The day I learn about Ableism and family miscommunication

[Note added on 29th December 2015: I have received some feedback on this post and I want to make it clear that I am not trying to upset anyone by my personal reflections. These are just that, personal reflections of the day. Some people have read it and have thought it was targeted at them. This not the case. However, I hope it make helps people to think. ]

Yesterday was a pretty weird day for me. I went to a fundraiser for a special school which is somewhat absurd in itself. I went in the hope that I could meet up with some of my family. (Some who know me are possibly going “what the!?” already.) On arrival I was at the door trying to pay to get in. It was a rock music event at a hotel in the northern suburbs of Adelaide. Stupid me thought, as it was a fundraiser for children with disabilities, that there would be some level of disability awareness. Ableism met at the door. Well, actually she followed me from the taxi and stayed with me most of the afternoon and into the evening. Finally, one of the door people suggested that I might be asking how much is it to get in, me waving around a fifty dollar note and asking repeatedly how much is it to get in.
Recently my brother and I have been in contact and, with his business being one of the sponsors of the day, I thought I would go hang out with him and the family. He had to work in the afternoon and was coming later, yet the rest of the family arrived soon after me. Without going into too many details, it was one of those awkward situations with all of us not knowing what to do and I didn’t get to meet them. The area for the children to play was, ableism would have it, in a raised floor part of the room without a ramp to it. So, even if I decided to break the ice between us, ableism would ensure that I would have to fight the steps and make a bigger scene than I wanted to. We spend most of the afternoon periodically glancing over at each other in the hope one of us would cross the divide. Afterwards, I realized that we all wanted to meet each other yet each was too chicken to do so.
One of the pleasurable moments was when my brother did finally arrive. We shared our first beer together and I met my lovely niece, Zoe. I went outside to talk to Peter who had come to take me home. With me just meeting my brother we decided that he would come back much later to maybe catch a bit music and to take me home. The kids were getting restless and they thought I had left, so they went home. In the end, I was alone in a room of people for the rest of the evening. On one of my trips to the toilet, ableism followed me. On the way into the hallway leading to the toilets one of the wheels on my wheelchair caught the door jam thus the door closed behind me meaning that on my way from the toilets I had to wait for someone to go through the door before I could go through to. Yet, another way, subtly ableism attempted to remind me of my place.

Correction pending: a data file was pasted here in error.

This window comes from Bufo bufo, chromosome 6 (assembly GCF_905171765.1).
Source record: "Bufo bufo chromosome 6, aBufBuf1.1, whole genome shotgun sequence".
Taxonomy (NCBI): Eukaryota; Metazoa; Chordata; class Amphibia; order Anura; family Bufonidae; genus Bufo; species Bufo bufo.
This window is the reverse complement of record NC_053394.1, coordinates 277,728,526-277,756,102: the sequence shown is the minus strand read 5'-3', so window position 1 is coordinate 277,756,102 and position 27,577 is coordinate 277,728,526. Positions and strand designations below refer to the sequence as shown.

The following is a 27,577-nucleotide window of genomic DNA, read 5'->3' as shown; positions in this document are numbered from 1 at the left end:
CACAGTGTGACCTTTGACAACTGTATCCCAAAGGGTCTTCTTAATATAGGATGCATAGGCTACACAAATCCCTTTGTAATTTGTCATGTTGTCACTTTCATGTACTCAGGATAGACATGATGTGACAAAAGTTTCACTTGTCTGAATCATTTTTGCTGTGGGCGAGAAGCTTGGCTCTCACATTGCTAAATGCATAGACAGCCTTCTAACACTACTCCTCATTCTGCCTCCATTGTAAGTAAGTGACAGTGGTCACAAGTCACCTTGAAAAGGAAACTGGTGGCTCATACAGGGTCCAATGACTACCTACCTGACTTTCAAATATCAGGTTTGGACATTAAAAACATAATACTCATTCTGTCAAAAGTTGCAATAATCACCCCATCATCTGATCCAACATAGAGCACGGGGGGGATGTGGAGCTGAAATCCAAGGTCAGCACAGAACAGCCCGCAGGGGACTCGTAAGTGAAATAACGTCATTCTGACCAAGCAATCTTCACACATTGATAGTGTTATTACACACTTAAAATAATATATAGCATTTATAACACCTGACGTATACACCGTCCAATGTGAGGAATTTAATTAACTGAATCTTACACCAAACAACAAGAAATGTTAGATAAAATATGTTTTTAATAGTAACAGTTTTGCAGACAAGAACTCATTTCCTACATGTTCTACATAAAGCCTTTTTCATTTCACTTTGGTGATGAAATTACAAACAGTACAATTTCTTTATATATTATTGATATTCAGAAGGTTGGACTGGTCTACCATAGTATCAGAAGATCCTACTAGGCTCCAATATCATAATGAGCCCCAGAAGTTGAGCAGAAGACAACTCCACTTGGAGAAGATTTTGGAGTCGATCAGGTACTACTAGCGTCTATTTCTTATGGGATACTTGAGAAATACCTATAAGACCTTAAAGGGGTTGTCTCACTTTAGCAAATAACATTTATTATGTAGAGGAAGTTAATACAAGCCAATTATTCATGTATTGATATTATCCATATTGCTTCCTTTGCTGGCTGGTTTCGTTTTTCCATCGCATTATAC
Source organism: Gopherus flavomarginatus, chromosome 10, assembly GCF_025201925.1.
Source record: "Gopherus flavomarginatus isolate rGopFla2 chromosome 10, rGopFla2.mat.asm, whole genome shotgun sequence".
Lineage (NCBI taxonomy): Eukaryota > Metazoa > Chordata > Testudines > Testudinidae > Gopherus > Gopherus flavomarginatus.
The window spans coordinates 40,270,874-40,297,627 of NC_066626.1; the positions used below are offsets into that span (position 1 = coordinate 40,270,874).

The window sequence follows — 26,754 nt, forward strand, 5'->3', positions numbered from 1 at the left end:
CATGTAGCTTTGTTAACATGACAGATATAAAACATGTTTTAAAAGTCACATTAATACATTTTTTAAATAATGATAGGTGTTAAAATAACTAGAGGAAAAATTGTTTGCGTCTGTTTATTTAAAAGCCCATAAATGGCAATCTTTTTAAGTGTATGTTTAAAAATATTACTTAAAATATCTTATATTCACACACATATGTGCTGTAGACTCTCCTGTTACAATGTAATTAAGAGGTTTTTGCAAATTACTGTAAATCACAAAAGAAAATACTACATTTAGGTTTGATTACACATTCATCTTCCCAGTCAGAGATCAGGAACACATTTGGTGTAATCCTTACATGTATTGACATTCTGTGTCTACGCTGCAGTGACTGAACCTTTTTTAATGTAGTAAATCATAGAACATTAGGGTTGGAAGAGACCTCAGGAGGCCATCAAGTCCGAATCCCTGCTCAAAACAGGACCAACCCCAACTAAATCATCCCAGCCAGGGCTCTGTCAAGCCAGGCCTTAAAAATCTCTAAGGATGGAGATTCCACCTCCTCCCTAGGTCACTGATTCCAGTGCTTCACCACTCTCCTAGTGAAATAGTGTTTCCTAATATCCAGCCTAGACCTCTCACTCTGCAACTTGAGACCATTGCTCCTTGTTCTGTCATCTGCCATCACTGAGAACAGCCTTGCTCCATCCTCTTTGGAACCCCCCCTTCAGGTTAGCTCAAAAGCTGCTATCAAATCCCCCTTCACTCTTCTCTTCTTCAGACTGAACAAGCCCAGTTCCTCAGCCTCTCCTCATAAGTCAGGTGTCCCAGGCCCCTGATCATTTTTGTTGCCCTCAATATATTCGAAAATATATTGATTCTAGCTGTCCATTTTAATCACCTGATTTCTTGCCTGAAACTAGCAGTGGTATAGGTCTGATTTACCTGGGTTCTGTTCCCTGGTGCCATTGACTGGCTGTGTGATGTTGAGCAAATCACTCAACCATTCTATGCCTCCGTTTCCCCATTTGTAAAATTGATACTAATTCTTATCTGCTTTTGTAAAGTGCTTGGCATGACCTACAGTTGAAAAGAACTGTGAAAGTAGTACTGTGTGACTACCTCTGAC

Reading for my PhD, of late I have read about Crip Theory and ableism. In short, ableism is like racism and sexism except against disabilities. Robert McRuer, a disability scholar, refers it as compulsory abled-bodiedness. The need to uphold able-bodiedness in society. I felt it strongly in that room. Apart from my brother, only one person engaged with me in a conversation asked me if I needed a drink in the eight hours I was there. Even, when I went to the fundraising table, which I thought was staffed by people who work at the special school, to buy some things, Ableism made her presence known again. With money clearly in hand and waiting to be served for at least ten minutes, no one even asked me if I wanted to buy something.
Yes, I could have been more proactive and used my communication device to try to initiate conversation and demand service. Yet, ableism had her way. She had worn me down and successfully planted self-doubt. Siting there listening to the bands, I pondered. What could I have achieved by staying at home working on my literature review? How this experience relates to my PhD research? I thought about other people with complex communication needs, could they successfully socialize and negotiate a new relationship in that environment, an environment which is usually seen as a place where one can find a potential partner. I wanted to come to a conclusion, yet I thought it would be best to leave it up to my PhD research to answer. What could I learn from this crazy day?
During the evening, my brother and his partner texted me through Facebook and cleared up some of the things that happened. We arranged to catch up again soon. I experienced family miscommunication first hand for the first time. Family!
Peter returned ready to enjoy some music but I was ready to go to get takeaway, I was bloody hungry by then! I could tell he was looking forward to listening to some live music yet I needed to get out of there and eat. Like a good neighbour and a true friend, he took me through the nearest good Hungry Jack’s, fed me the meal and took me home to throw me into bed. I went to sleep understanding a little more about ableism.

[Edited: A correction, I have learned that the people on the door and on the trading table were not staff of the special school, but dedicated friends and supporters of the organiser of teh event who want to make a difference. In no way is this an attack on the event, venue or the organiser of the event. It is just my reflection on my lived experience and teh literature that I am currently reading.]

Comments are closed.